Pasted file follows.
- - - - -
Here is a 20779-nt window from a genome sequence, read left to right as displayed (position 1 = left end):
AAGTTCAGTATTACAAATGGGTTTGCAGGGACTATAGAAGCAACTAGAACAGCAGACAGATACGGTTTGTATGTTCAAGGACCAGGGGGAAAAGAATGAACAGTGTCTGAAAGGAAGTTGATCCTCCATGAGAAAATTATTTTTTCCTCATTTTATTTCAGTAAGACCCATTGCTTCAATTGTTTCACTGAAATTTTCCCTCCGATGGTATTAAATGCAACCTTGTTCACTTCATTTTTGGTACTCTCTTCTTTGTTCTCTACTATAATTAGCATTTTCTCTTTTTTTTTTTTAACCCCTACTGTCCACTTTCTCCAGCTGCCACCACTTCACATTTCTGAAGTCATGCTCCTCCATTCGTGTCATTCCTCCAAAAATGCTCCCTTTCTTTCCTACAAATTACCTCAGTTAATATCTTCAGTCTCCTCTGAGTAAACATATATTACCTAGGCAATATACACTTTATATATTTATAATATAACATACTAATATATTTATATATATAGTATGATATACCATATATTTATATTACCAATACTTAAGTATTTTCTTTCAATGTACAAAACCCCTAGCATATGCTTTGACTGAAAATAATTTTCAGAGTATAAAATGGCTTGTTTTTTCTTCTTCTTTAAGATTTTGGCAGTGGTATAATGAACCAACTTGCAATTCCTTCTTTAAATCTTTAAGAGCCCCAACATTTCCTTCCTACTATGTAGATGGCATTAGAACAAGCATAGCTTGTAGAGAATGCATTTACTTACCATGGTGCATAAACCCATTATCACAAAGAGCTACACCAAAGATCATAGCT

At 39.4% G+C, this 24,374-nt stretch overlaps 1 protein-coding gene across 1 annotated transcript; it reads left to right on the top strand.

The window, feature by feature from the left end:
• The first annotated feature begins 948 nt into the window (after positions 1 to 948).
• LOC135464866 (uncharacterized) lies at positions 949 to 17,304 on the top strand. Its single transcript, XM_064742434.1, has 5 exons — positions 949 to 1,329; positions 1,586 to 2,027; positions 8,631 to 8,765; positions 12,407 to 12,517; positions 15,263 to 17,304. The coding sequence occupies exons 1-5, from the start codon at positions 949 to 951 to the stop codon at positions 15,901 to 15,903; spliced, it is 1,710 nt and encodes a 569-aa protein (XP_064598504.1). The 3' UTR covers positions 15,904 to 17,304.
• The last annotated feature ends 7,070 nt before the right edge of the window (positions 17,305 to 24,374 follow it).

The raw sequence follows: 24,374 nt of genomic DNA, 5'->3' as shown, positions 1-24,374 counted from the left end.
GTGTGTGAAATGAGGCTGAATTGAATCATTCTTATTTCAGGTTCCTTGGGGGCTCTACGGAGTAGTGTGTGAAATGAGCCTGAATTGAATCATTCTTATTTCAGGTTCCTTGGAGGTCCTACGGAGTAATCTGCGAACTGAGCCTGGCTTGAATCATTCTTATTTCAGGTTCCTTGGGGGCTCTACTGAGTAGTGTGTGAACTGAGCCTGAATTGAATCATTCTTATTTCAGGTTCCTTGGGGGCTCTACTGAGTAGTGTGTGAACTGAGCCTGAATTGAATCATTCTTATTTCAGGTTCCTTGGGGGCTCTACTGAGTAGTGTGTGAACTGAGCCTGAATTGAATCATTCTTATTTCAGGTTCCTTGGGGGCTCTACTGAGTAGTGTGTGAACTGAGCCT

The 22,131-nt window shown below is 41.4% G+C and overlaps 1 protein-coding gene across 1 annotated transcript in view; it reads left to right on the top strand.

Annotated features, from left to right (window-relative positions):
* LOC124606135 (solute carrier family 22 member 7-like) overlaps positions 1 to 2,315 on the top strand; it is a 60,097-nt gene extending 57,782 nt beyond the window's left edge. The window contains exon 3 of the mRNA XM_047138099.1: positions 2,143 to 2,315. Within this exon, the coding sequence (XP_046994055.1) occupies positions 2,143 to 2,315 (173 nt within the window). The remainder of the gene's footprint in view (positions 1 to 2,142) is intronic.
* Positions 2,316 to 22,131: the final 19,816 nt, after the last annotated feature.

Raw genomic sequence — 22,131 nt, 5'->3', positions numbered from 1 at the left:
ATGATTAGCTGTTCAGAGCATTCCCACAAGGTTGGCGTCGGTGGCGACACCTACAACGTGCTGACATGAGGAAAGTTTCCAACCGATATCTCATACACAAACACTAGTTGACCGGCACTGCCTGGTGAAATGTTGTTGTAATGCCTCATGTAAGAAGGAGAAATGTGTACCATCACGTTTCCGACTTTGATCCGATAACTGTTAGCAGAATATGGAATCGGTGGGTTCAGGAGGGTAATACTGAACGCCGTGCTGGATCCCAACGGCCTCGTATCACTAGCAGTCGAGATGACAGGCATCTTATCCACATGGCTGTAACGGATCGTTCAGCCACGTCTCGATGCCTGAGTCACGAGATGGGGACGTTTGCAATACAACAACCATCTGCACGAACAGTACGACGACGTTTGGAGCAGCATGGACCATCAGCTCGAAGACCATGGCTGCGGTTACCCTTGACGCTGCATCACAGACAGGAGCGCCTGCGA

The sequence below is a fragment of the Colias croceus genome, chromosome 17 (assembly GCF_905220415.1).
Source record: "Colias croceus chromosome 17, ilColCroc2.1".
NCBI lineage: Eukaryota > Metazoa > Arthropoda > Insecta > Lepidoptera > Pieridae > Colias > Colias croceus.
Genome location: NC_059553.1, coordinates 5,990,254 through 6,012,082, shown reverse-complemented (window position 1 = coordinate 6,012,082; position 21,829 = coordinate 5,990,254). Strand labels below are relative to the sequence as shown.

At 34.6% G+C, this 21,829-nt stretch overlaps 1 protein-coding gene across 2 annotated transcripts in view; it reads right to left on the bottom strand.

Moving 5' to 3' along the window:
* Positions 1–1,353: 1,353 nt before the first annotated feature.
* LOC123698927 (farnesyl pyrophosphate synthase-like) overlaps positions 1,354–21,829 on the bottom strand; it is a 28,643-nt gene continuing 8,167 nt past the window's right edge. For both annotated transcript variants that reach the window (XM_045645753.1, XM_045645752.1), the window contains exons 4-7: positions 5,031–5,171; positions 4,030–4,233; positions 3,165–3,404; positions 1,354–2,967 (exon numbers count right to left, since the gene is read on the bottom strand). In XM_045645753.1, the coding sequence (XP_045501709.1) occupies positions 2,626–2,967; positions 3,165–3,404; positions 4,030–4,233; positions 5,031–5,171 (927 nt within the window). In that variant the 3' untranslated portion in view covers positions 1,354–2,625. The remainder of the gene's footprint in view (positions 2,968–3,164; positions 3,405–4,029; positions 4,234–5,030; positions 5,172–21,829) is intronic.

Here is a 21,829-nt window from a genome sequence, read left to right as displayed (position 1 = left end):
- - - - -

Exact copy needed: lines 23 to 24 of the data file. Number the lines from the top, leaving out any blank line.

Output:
* LOC123698927 (farnesyl pyrophosphate synthase-like) overlaps positions 1,354–21,829 on the bottom strand; it is a 28,643-nt gene continuing 8,167 nt past the window's right edge. For both annotated transcript variants that reach the window (XM_045645753.1, XM_045645752.1), the window contains exons 4-7: positions 5,031–5,171; positions 4,030–4,233; positions 3,165–3,404; positions 1,354–2,967 (exon numbers count right to left, since the gene is read on the bottom strand). In XM_045645753.1, the coding sequence (XP_045501709.1) occupies positions 2,626–2,967; positions 3,165–3,404; positions 4,030–4,233; positions 5,031–5,171 (927 nt within the window). In that variant the 3' untranslated portion in view covers positions 1,354–2,625. The remainder of the gene's footprint in view (positions 2,968–3,164; positions 3,405–4,029; positions 4,234–5,030; positions 5,172–21,829) is intronic.

Here is a 21,829-nt window from a genome sequence, read left to right as displayed (position 1 = left end):